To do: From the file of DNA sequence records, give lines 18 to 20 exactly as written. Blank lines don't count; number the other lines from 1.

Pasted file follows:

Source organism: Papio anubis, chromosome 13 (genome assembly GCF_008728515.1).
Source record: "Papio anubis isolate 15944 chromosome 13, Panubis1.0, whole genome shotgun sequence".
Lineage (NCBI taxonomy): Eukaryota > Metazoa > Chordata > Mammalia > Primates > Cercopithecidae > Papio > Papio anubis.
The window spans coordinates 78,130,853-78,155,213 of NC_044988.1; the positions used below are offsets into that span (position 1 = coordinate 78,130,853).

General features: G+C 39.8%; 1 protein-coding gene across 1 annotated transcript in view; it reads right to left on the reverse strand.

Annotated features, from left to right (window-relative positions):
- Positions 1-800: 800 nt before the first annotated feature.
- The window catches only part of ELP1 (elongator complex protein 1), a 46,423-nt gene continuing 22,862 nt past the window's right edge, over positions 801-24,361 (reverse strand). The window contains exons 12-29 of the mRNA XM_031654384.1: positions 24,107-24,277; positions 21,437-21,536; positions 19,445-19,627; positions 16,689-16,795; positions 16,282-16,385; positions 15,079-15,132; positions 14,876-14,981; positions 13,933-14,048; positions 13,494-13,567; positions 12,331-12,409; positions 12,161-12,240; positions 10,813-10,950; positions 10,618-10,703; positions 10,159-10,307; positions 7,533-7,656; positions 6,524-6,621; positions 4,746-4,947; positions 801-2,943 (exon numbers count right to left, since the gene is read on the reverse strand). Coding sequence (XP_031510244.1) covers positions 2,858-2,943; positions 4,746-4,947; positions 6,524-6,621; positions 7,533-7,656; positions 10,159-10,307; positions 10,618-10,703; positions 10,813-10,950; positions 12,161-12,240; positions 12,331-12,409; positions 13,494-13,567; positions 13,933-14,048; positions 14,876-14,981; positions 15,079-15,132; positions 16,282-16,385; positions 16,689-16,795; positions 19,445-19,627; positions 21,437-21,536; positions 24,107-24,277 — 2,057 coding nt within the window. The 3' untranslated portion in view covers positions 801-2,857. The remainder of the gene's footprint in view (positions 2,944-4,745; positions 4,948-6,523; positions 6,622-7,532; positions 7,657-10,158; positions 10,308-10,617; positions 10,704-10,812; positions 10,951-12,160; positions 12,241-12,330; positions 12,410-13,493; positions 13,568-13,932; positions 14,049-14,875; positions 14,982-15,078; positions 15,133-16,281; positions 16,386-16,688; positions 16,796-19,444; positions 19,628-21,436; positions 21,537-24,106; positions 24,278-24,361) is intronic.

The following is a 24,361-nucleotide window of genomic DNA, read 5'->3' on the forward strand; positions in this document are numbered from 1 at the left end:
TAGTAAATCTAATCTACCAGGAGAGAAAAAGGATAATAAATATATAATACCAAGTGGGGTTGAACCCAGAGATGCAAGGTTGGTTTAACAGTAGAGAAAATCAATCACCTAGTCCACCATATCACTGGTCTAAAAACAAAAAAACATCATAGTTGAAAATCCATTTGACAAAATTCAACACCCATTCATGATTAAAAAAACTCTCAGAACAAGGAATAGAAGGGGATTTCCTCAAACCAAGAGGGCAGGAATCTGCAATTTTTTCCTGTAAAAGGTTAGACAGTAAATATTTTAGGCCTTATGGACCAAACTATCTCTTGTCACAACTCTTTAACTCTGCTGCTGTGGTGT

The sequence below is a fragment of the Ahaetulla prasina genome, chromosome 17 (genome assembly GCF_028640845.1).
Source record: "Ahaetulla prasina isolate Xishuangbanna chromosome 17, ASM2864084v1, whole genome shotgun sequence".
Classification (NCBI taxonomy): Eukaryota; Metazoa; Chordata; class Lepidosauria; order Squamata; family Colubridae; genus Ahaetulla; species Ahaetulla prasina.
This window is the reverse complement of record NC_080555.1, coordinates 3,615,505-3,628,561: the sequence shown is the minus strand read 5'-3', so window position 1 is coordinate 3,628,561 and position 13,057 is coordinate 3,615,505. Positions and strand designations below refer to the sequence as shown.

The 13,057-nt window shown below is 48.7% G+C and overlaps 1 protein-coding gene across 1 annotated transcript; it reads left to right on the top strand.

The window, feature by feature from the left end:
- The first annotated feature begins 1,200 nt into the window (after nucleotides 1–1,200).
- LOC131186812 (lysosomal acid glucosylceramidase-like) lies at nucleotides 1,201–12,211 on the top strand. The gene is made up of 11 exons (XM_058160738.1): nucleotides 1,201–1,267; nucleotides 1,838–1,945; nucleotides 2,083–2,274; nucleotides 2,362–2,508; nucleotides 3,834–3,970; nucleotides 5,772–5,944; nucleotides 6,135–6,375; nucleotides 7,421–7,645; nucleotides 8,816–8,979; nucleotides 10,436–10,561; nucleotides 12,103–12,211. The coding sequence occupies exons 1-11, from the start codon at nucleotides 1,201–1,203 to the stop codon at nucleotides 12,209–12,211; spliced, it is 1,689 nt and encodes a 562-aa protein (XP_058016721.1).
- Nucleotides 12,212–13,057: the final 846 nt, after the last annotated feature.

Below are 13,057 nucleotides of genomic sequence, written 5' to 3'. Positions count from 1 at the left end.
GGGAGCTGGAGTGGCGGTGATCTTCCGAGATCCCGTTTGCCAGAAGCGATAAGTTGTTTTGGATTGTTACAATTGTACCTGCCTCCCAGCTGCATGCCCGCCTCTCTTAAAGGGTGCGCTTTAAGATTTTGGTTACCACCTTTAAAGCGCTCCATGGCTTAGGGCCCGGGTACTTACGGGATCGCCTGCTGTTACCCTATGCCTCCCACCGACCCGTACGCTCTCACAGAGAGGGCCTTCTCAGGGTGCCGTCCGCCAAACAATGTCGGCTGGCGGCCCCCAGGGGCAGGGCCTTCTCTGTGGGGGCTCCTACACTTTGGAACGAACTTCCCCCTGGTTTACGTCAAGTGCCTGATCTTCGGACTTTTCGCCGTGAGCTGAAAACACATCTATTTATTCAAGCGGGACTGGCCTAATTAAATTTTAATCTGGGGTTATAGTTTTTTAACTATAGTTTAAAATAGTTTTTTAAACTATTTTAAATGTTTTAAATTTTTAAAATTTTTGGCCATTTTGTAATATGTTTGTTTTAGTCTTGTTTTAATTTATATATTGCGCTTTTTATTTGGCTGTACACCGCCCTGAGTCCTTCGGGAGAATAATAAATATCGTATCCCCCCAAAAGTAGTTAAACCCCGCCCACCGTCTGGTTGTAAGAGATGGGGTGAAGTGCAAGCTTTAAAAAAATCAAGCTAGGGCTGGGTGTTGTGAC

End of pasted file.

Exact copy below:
- LOC131186812 (lysosomal acid glucosylceramidase-like) lies at nucleotides 1,201–12,211 on the top strand. The gene is made up of 11 exons (XM_058160738.1): nucleotides 1,201–1,267; nucleotides 1,838–1,945; nucleotides 2,083–2,274; nucleotides 2,362–2,508; nucleotides 3,834–3,970; nucleotides 5,772–5,944; nucleotides 6,135–6,375; nucleotides 7,421–7,645; nucleotides 8,816–8,979; nucleotides 10,436–10,561; nucleotides 12,103–12,211. The coding sequence occupies exons 1-11, from the start codon at nucleotides 1,201–1,203 to the stop codon at nucleotides 12,209–12,211; spliced, it is 1,689 nt and encodes a 562-aa protein (XP_058016721.1).
- Nucleotides 12,212–13,057: the final 846 nt, after the last annotated feature.

Below are 13,057 nucleotides of genomic sequence, written 5' to 3'. Positions count from 1 at the left end.